How to Attach a Clasp on a Fishing Line

How to Attach a Clasp on a Fishing Line
A clasp is a small hook-shaped fastener that is similar in function to a safety pin. A small diameter U-shaped metal wire latches behind a piece of metal that holds the clasp closed. Clasps are used primarily as a fast and effective means of attaching and removing terminal tackle, including, but not limited to, lures, hooks, leaders and weights.


Difficulty: Moderately Easy

Things You’ll Need:
  • Clasp Fishing line
  • Clasp
  • Fishing line
Step 1
Select a fishing line that is appropriate for the species of fish you will attempt to catch. For example, when fishing for mountain trout, try a 6-lb. test or lighter line. When fishing for largemouth bass, you will want to use 8-lb. test or higher. Monofilament line is most often used, however, there are also braided lines and fluorocarbon lines.
Step 2
Hold the clasp in one hand by the larger end that opens and closes. The opposite, and smaller end, will feature an eye for attaching to the fishing line. Feed 3 to 4 inches of fishing line through the eye of the hook.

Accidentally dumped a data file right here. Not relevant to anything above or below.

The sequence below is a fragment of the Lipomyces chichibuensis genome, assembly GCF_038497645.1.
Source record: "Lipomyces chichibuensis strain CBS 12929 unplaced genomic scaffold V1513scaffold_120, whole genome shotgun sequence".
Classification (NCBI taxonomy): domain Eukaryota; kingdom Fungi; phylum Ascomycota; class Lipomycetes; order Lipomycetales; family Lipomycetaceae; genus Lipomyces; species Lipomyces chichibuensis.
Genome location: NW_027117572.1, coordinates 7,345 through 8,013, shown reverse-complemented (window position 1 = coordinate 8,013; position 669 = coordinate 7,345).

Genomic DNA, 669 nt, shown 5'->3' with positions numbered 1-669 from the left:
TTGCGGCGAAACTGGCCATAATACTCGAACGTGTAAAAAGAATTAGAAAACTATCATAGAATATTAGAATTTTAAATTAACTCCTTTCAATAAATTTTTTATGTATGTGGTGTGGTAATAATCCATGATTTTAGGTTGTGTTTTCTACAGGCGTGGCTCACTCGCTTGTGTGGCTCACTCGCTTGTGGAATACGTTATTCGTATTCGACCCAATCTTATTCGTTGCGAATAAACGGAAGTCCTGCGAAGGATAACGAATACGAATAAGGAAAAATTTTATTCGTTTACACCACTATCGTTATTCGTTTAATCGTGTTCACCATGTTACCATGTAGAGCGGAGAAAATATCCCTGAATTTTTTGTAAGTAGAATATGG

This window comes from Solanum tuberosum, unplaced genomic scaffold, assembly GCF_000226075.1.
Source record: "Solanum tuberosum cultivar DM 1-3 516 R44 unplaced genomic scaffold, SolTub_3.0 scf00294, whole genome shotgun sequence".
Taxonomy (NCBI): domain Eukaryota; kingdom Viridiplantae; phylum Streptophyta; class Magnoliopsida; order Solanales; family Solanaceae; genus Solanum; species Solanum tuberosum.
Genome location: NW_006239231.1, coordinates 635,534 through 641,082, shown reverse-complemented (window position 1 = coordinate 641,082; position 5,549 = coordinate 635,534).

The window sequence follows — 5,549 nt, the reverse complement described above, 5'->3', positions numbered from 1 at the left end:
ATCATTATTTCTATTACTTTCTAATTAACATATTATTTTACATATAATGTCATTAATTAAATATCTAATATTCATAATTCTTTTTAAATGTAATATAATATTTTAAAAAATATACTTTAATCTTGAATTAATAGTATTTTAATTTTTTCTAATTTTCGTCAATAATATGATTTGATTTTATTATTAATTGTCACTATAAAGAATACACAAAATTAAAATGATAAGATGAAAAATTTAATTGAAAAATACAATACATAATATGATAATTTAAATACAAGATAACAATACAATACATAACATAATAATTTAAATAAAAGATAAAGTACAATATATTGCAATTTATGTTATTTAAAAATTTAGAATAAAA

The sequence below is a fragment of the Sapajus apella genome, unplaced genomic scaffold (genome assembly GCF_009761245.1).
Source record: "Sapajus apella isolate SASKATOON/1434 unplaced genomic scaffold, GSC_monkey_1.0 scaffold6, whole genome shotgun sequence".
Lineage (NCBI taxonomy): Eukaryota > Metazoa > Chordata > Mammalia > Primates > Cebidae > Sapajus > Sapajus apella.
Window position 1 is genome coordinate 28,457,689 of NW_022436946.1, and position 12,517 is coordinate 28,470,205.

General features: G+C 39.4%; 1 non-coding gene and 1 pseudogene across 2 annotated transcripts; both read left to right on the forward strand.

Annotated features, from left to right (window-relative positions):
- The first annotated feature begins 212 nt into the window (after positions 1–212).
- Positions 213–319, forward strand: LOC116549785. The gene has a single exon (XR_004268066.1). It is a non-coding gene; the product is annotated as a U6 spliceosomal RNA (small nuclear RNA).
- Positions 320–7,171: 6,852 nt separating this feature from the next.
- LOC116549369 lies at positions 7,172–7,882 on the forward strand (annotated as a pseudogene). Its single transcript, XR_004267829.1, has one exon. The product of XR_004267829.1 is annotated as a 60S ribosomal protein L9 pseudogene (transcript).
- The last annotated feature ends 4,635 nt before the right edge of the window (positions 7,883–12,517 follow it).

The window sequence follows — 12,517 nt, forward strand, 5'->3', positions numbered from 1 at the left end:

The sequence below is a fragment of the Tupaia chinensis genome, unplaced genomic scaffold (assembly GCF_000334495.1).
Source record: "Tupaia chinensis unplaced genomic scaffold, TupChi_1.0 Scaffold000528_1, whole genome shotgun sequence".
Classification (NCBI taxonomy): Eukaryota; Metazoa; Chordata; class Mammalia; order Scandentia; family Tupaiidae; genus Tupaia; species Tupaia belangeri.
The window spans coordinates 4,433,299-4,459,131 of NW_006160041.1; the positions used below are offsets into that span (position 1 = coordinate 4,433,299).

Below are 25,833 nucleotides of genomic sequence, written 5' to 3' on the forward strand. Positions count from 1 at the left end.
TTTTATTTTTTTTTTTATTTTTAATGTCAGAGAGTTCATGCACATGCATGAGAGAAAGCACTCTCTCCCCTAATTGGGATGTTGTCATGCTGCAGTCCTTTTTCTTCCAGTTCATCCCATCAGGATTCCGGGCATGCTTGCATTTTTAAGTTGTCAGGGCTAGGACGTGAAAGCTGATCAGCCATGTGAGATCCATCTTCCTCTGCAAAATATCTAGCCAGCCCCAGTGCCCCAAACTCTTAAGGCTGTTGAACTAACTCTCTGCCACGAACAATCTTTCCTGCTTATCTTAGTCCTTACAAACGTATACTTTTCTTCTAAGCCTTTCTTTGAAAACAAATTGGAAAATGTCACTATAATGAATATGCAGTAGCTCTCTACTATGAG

Step 3
Attach the clasp using a clinch knot. Wrap the tag, or free end, of the fishing line around the main line for six to seven turns. There is no specific number of turns to be made, however, a good rule of thumb is six to seven.
Step 4
Feed the tag end of the line back down and through the small loop opening formed just above the eye of the clasp. The loop was formed in the line by wrapping the line. Make sure to feed enough of the line back through the loop so that the line does not pull back and the line unwrap.
Step 5
Moisten the knot with water and slowly begin to pull the knot tight. Make small adjustments to the knot to make sure the wraps stay aligned and that the knot snugs down against the eye of the clasp. Trim the excess line from the knot using scissors.

Tips & Warnings

Keep in mind that when tying braid lines, there is much more friction involved and the knot will not slide so easily to be tightened. It will be necessary to adjust the knot down tightly instead of pulling tight.
Use caution when tying knots or handling monofilament lines that are pulled taught. It is possible to receive a cut or abrasion from tight lines.

Article Written By Tara Dooley

Tara Dooley has written for various websites since 2008. She has worked as an accountant, after-school director and retail manager in various locations. Dooley holds a Bachelor of Science in business management and finance.

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